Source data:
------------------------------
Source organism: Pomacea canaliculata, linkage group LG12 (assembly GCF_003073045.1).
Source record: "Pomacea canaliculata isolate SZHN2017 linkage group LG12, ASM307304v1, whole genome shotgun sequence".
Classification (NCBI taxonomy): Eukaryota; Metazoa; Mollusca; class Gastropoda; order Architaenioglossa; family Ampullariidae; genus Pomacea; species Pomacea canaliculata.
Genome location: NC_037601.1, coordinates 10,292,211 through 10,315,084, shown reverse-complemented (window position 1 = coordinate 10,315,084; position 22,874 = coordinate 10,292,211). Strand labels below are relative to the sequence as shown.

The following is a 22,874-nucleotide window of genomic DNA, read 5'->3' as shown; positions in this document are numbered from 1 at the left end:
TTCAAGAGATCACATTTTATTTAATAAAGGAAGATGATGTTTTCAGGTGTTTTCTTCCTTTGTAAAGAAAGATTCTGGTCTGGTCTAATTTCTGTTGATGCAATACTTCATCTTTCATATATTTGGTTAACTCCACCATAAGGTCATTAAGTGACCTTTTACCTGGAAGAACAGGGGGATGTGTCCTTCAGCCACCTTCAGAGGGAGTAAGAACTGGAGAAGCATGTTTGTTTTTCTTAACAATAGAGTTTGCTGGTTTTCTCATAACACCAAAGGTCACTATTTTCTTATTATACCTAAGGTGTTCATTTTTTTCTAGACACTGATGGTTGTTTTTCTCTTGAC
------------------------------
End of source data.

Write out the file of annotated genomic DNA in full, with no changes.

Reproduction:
Source organism: Pomacea canaliculata, linkage group LG12 (assembly GCF_003073045.1).
Source record: "Pomacea canaliculata isolate SZHN2017 linkage group LG12, ASM307304v1, whole genome shotgun sequence".
Classification (NCBI taxonomy): Eukaryota; Metazoa; Mollusca; class Gastropoda; order Architaenioglossa; family Ampullariidae; genus Pomacea; species Pomacea canaliculata.
Genome location: NC_037601.1, coordinates 10,292,211 through 10,315,084, shown reverse-complemented (window position 1 = coordinate 10,315,084; position 22,874 = coordinate 10,292,211). Strand labels below are relative to the sequence as shown.

The following is a 22,874-nucleotide window of genomic DNA, read 5'->3' as shown; positions in this document are numbered from 1 at the left end:
TTCAAGAGATCACATTTTATTTAATAAAGGAAGATGATGTTTTCAGGTGTTTTCTTCCTTTGTAAAGAAAGATTCTGGTCTGGTCTAATTTCTGTTGATGCAATACTTCATCTTTCATATATTTGGTTAACTCCACCATAAGGTCATTAAGTGACCTTTTACCTGGAAGAACAGGGGGATGTGTCCTTCAGCCACCTTCAGAGGGAGTAAGAACTGGAGAAGCATGTTTGTTTTTCTTAACAATAGAGTTTGCTGGTTTTCTCATAACACCAAAGGTCACTATTTTCTTATTATACCTAAGGTGTTCATTTTTTTCTAGACACTGATGGTTGTTTTTCTCTTGAC